Wir putzen das Auto. (German translation)

In my first-year German class, one of the dialogues was ‘Wir putzen das Auto.’ This was ‘We’re washing the car.’ When I look up ‘wash’ in babelfish, it says ‘wäschen’. When I enter ‘putzen’, it says ‘deseam’.

I’m positive that the phrase in class was ‘Wir putzen das Auto’. Is there a site that A) translates better than babelfish; and B) shows that ‘putzen’ means ‘to wash’?

‘Wir putzen das Auto.’ is correct German, although if I heard it I would think you were detailing it. Meaning more of a “armor all the dash”, “apply tire dressing” etc rather than just a standard wash. For a regular wash, “Wir waschen das Auto” would apply.

Disclaimer: German is my second language. I could be wrong…

Oh dear lord…we used the same textbook in 1978!
“Ist die Post offen, Otto?” “Nein, sie ist am Samstag geschlossen.”
“Warum bist du so traurig?” “Richard ist krank!”

Or something like that. Wow. The memories are flooding!

“Wir waschen das Auto” (not wäschen) would be the normal thing to say, but putzen just means to clean.
The subtle difference would be, I’d say, that you use putzen for when you clean something specific off your car.

You use putzen for a floor, or your glasses, and waschen for the dishes, your car, laundry etc.

For translations of single words, I would recommend an online dictionary like the aforementioned dict.cc over a translation service like babelfish, this “deseam” business is pretty poor performance.

Thank you for that.

Yes, it does appear we used the same textbook. I wish I had a copy of it! (BTW: Your second set started with ‘Du, Fritz!’ :wink: )

Wohin geht Peter?

An den See.

Wish I still a copy too. High School German, 1973. Our teacher was a native German speaker from Argentina. One always wondered…

Okay, if Peter is going to the sea, then wo ist Monika?
I always get those messed up in 32 years of incorrect memories.

Babelfish and it’s ilk don’t take idioms, colloquialisms or syntax into consideration yet, Johnny L.A., so those engines tend to take every word literally :), as I am sure you know.

“Putzen”, therefore, means to “clean” or “dust”, maybe. (referring to the inside of the car).

“Waschen” would be more appropriate, but again, you’re dealing with a “robot”, loosely speaking. You would just have to “know” that (as a human) , I reckon.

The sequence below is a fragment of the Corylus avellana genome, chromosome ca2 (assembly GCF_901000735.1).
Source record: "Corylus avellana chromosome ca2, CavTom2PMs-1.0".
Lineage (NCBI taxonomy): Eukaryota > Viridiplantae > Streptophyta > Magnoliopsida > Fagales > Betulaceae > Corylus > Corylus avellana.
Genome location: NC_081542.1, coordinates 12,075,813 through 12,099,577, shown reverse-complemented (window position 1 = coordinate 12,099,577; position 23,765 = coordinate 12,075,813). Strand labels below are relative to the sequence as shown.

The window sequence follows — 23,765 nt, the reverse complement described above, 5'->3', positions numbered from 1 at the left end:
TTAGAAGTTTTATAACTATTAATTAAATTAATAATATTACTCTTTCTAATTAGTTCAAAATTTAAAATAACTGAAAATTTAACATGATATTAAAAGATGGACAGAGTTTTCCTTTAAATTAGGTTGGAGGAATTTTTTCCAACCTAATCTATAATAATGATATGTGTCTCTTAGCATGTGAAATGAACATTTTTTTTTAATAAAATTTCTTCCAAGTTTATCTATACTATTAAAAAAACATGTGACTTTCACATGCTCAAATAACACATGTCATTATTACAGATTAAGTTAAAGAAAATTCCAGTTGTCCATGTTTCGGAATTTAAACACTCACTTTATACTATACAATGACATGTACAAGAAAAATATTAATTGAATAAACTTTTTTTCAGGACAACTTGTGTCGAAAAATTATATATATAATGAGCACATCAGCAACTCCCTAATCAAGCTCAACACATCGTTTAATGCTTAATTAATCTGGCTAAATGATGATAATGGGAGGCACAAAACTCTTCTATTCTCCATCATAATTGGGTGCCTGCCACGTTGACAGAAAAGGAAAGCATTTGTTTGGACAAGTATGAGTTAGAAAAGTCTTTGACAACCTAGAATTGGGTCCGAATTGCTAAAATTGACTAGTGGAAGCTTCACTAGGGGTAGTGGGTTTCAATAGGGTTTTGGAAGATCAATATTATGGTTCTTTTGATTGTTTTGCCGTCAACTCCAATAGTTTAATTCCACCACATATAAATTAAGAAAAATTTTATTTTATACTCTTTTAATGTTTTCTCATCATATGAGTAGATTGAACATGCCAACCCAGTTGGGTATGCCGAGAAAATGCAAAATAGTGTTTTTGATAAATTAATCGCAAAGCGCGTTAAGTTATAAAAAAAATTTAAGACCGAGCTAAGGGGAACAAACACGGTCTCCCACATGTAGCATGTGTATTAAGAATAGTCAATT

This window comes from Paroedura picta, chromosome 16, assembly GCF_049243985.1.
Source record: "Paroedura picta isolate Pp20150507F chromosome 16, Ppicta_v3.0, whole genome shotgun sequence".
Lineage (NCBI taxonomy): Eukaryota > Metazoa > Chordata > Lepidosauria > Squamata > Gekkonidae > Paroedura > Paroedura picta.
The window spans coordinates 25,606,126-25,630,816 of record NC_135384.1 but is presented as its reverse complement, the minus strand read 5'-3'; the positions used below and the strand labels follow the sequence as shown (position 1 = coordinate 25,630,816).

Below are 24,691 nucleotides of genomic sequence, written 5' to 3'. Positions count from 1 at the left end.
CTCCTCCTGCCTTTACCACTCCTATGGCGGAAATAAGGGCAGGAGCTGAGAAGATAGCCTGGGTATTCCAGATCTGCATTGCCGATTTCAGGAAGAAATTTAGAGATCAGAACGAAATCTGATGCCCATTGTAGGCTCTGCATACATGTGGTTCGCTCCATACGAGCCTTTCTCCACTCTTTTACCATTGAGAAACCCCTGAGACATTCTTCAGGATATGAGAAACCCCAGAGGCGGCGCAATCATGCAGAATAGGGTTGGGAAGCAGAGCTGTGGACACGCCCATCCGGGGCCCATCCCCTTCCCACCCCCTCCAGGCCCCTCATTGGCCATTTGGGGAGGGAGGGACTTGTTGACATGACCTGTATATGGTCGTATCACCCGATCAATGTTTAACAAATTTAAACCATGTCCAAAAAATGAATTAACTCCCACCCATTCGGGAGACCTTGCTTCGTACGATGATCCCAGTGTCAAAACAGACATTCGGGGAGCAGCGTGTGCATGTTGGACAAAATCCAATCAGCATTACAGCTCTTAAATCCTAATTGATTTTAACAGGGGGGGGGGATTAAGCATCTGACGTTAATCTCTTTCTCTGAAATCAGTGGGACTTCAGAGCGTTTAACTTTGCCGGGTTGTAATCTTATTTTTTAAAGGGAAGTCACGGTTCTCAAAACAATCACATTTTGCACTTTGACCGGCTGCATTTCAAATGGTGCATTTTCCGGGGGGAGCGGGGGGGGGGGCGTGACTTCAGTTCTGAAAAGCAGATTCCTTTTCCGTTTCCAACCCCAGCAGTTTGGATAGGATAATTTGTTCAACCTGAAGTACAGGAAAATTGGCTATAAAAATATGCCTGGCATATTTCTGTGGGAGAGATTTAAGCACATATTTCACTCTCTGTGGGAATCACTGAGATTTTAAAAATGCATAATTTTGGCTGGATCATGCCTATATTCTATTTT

Sometimes, when a German word or phrase fails me, I go to Beolingus, a site run by the University of Göttingen, if memory serves… :slight_smile:


On reading the new responses I noticed I had a brainfart up there - the word you use for the dishes is Geschirr spülen - same as in flushing the toilet.

Quasi, I think most people realize that about babelfish. But here the problem was that a single word with a pretty straightforward translation was replaced with one that apparently means a rather specialist metal treatment.

And for translating whole texts online - I just checked out google translate, and it gets putzen right, and automatically gives a dictionary list because it’s a single word.

It’s become pretty nifty, actually, as to be expected from these guys.

That just sounds dirty! :stuck_out_tongue:


That makes sense (your explanation above, I mean).




Some language instruction books can be quite inaccurate. The first German instruction book I ever got informed the reader that der Rock was a man’s sport jacket. I wonder if the phrase Meine Brustwarzen platzen vor Freude doesn’t actually mean “Can you direct me to the railroad station?” after all!

I took German in high school in the early nineties and our textbooks dated from the 1970s…we made fun of the ridiculous hairstyles and clothing…

…while we were wearing stone washed jeans, neon Ocean Pacific t-shirts and a couple of us sported awesome mullets.

“Uschi läuft umher.”
“Marianne mänglet die Wäsche.”

Just learned recently that my old high school is discontinuing German, making Spanish and French the only foreign language options. :frowning: My German/Austrian ancestors buried in the Wisconsin soil are spinning in their graves.

Entschuldigen Sie, bitte - koennen Sie mir sagen, wo die Post ist?

Ja, die Post is links, um die Ecke.

Wir putzen das Auto. (German translation)

Doesn’t that mean “Dude, where’s my car?”


Im Boot.

I managed to track down a copy of the book. It’s A-LM German Level One.

Which is pretty old-fashioned, but not necessarily untrue. German Wikipedia has a picture of a man in that kind of Rock.